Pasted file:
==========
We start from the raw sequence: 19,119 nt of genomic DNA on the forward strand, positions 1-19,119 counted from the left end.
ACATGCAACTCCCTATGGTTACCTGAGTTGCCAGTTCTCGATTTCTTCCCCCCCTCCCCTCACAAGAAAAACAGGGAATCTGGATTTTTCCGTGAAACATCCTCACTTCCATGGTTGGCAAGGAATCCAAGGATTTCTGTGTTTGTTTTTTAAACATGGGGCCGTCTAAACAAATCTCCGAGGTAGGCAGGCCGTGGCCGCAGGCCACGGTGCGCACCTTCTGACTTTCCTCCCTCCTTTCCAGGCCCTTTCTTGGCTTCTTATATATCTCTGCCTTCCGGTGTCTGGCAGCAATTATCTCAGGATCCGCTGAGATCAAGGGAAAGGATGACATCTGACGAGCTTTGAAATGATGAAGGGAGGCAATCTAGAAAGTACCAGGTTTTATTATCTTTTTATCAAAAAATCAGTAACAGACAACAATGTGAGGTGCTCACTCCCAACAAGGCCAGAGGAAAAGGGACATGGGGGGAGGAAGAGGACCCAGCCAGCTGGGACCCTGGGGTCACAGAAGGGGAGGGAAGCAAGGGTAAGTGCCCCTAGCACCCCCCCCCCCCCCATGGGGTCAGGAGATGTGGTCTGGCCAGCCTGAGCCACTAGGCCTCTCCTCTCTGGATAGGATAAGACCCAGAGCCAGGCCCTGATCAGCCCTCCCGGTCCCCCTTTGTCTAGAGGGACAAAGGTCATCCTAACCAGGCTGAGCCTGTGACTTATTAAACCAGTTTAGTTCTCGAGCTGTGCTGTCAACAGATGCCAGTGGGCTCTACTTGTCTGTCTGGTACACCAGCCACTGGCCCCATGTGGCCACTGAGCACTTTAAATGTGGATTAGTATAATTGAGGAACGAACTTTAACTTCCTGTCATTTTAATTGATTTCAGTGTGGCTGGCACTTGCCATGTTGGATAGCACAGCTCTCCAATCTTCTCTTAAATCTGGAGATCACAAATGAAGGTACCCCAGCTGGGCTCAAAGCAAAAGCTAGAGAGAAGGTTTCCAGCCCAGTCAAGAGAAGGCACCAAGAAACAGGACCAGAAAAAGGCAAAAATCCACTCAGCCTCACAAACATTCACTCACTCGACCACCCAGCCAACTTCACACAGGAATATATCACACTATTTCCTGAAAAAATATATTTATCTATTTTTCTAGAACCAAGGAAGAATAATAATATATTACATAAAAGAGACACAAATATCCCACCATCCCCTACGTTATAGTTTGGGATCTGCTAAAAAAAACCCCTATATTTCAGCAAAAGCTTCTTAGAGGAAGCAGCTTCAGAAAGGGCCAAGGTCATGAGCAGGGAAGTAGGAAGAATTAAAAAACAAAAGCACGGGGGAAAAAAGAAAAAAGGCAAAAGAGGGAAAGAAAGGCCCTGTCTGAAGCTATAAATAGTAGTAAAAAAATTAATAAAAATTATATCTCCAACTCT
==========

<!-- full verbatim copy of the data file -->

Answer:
We start from the raw sequence: 19,119 nt of genomic DNA on the forward strand, positions 1-19,119 counted from the left end.
ACATGCAACTCCCTATGGTTACCTGAGTTGCCAGTTCTCGATTTCTTCCCCCCCTCCCCTCACAAGAAAAACAGGGAATCTGGATTTTTCCGTGAAACATCCTCACTTCCATGGTTGGCAAGGAATCCAAGGATTTCTGTGTTTGTTTTTTAAACATGGGGCCGTCTAAACAAATCTCCGAGGTAGGCAGGCCGTGGCCGCAGGCCACGGTGCGCACCTTCTGACTTTCCTCCCTCCTTTCCAGGCCCTTTCTTGGCTTCTTATATATCTCTGCCTTCCGGTGTCTGGCAGCAATTATCTCAGGATCCGCTGAGATCAAGGGAAAGGATGACATCTGACGAGCTTTGAAATGATGAAGGGAGGCAATCTAGAAAGTACCAGGTTTTATTATCTTTTTATCAAAAAATCAGTAACAGACAACAATGTGAGGTGCTCACTCCCAACAAGGCCAGAGGAAAAGGGACATGGGGGGAGGAAGAGGACCCAGCCAGCTGGGACCCTGGGGTCACAGAAGGGGAGGGAAGCAAGGGTAAGTGCCCCTAGCACCCCCCCCCCCCCCATGGGGTCAGGAGATGTGGTCTGGCCAGCCTGAGCCACTAGGCCTCTCCTCTCTGGATAGGATAAGACCCAGAGCCAGGCCCTGATCAGCCCTCCCGGTCCCCCTTTGTCTAGAGGGACAAAGGTCATCCTAACCAGGCTGAGCCTGTGACTTATTAAACCAGTTTAGTTCTCGAGCTGTGCTGTCAACAGATGCCAGTGGGCTCTACTTGTCTGTCTGGTACACCAGCCACTGGCCCCATGTGGCCACTGAGCACTTTAAATGTGGATTAGTATAATTGAGGAACGAACTTTAACTTCCTGTCATTTTAATTGATTTCAGTGTGGCTGGCACTTGCCATGTTGGATAGCACAGCTCTCCAATCTTCTCTTAAATCTGGAGATCACAAATGAAGGTACCCCAGCTGGGCTCAAAGCAAAAGCTAGAGAGAAGGTTTCCAGCCCAGTCAAGAGAAGGCACCAAGAAACAGGACCAGAAAAAGGCAAAAATCCACTCAGCCTCACAAACATTCACTCACTCGACCACCCAGCCAACTTCACACAGGAATATATCACACTATTTCCTGAAAAAATATATTTATCTATTTTTCTAGAACCAAGGAAGAATAATAATATATTACATAAAAGAGACACAAATATCCCACCATCCCCTACGTTATAGTTTGGGATCTGCTAAAAAAAACCCCTATATTTCAGCAAAAGCTTCTTAGAGGAAGCAGCTTCAGAAAGGGCCAAGGTCATGAGCAGGGAAGTAGGAAGAATTAAAAAACAAAAGCACGGGGGAAAAAAGAAAAAAGGCAAAAGAGGGAAAGAAAGGCCCTGTCTGAAGCTATAAATAGTAGTAAAAAAATTAATAAAAATTATATCTCCAACTCT